To avoid lenders mortgage insurance Jack puts in a 20% deposit of $100,000 meaning he has a loan of $400,000 with interest-only repayments at 4.50%.

Annual Income Annual Expenses
Rent $20,800 Loan at 4.50% $18,000
Management Fees $1,500
Council Rates $1,500
Body Corp Fees $4,000
Depreciation $12,000
Insurances $500
Total Income $20,800 Total Expenses $37,500
Total Income / Loss -$16,700


So based on his investment, Jack would have recorded a taxable loss of $16,500 which he’ll be able to negatively gear or offset against his current taxable income.


Individual Taxable Income Expenses
PAYG Salary $110,000 Property expenses $37,500
Rental Income $20,800 Other deducations $1,000
Total Income $130,800 Total Expenses $38,500
New taxable income $92,300


Based on Jack’s original salary of $110,000 he would have paid $29,762 in total taxes, but with the losses of his negatively geared property in Brisbane his taxable income would be reduced to $92,300 and total taxes are reduced to $22,999.

Jack would possibly receive a tax refund of $6,763 which can be used towards paying down his home loan, or even as a deposit towards another property.

The best part is that depreciation is not a hard cost, in other words, you aren’t physically shelling out $12,000 per year in wear and tear expenses.


What Types of Properties are Positively Geared?

There are lots of positively yielding suburbs around Queensland, but first, let’s look head to head between a negatively and positively geared property.

positively geared property

As you can see from the case study below, understanding the right investment property for you really comes down to a few factors:

  • ✅ Your Taxable Income
  • ✅ Property Purchase Price
  • ✅ Property rental income
  • ✅ Property expenses, including interest rate

Negative_and_positive_gearing_case study

But there are still lots of positively geared properties around…

The downside is that they can come at a risk, they are sometimes regionally based as is the case with the list below, so selling the property when you are done could take longer.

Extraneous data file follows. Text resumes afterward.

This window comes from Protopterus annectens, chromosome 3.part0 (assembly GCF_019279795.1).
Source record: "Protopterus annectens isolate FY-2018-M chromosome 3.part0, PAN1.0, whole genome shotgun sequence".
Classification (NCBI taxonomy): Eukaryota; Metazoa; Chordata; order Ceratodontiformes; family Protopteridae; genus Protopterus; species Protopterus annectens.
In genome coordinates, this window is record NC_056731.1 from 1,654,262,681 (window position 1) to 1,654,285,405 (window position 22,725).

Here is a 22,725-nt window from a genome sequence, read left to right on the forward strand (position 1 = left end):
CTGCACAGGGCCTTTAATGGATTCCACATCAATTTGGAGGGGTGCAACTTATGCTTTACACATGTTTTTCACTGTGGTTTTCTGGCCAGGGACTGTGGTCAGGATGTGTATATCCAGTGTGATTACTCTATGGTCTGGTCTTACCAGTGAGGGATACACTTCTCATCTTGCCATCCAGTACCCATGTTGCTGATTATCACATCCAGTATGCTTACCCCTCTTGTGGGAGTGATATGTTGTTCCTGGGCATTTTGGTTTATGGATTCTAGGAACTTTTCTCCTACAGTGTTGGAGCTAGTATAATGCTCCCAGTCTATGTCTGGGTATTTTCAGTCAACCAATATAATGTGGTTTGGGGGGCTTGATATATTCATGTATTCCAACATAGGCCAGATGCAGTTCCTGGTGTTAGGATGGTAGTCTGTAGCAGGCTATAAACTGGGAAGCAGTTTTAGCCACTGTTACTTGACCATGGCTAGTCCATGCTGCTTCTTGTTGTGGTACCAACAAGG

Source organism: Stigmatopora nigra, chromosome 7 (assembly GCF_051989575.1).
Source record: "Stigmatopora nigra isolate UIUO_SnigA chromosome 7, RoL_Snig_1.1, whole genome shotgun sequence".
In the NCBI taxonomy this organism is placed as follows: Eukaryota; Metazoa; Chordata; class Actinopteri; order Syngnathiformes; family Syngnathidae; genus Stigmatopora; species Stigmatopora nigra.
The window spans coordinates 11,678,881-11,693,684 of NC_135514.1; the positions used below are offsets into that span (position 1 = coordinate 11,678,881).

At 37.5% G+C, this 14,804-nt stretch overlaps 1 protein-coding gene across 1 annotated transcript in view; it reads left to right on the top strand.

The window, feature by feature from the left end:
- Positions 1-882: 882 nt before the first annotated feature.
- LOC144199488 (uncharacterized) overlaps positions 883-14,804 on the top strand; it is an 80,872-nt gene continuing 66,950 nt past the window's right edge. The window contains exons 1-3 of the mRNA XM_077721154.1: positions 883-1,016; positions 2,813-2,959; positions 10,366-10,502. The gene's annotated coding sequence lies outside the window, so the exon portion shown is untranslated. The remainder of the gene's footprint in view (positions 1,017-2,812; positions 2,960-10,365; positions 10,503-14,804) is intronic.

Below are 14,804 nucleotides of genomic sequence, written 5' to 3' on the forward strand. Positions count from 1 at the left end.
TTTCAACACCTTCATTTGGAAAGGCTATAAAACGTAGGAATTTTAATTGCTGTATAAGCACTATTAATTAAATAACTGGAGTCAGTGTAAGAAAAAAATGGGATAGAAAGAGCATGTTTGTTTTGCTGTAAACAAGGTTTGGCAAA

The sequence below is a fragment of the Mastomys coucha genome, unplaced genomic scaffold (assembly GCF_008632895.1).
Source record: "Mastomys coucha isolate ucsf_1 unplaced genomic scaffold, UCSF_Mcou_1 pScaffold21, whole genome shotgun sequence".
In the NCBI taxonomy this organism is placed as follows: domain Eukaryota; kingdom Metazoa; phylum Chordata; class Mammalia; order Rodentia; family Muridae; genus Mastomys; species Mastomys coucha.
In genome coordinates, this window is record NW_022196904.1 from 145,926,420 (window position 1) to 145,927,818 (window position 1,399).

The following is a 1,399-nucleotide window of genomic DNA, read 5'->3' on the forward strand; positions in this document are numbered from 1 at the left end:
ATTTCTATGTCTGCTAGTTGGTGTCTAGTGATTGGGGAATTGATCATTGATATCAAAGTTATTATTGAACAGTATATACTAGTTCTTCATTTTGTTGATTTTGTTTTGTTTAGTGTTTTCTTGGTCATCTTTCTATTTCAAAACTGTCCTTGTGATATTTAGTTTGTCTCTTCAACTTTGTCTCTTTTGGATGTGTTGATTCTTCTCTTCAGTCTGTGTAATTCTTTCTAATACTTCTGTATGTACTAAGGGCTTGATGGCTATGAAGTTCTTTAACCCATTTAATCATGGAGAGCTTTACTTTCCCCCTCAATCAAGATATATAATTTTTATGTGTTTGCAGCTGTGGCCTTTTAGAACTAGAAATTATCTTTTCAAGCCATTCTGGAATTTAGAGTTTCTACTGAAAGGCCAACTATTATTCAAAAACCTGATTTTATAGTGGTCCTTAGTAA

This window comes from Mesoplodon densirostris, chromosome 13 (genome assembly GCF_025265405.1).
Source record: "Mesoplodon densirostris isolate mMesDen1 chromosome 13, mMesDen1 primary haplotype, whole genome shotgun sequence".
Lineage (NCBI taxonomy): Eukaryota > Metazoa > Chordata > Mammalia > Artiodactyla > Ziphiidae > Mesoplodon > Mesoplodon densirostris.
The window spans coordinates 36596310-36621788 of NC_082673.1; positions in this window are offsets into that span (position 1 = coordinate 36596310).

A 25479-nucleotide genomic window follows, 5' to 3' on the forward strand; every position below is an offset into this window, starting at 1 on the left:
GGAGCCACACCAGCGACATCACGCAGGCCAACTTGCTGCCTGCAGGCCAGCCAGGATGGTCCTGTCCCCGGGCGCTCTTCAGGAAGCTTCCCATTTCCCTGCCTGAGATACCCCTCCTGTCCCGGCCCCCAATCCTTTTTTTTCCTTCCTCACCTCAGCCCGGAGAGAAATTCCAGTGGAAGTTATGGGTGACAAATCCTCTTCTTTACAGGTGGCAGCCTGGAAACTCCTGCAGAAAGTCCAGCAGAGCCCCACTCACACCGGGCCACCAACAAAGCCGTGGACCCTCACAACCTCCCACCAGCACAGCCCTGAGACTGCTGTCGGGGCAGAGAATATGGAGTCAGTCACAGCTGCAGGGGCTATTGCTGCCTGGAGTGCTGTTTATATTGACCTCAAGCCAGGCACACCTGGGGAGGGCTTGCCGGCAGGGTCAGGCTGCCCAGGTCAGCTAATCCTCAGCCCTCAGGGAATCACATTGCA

Suburb Property Median Price 12 Month Growth Weekly median advertised Rent Gross rental Yield
🏠 Cunnamulla House $52,000 -26% $150 15%
🏠 Kooralbyn Unit $106,250 -22% $240 12%
🏠 Charters Towers City House $115,000 -8% $240 11%
🏠 Caboolture Unit $148,250 -20% $270 9%
🏠 North Mackay Unit $123,750 -29% $223 9%
🏠 East Innisfail House $165,000 0% $295 9%


Changes to Negative Gearing

In 2019 we will have a federal election, with the Australian Labor Party looking to make changes to Negative Gearing and Capital Gains Tax if they are elected.


Is Negative Gearing right for you?

All investments come down to your individual situation and circumstance.

If you are looking at purchasing an investment property in Brisbane, or across Australia, our team at Hunter Galloway can help.

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The Hunter Galloway Mortgage Broker Brisbane team is here to help. We have a team of home loan experts.

I’m Jayden Vecchio, and our team here at Hunter Galloway helps property investors with navigating the investment lending process.

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To chat about your deposit, lending and investment lending options book in a time to sit down with us, or feel free to call on 1300 088 065.

The information on this page is general in nature and should not be considered as advice. Before you act on this information you must seek independent legal and financial advice.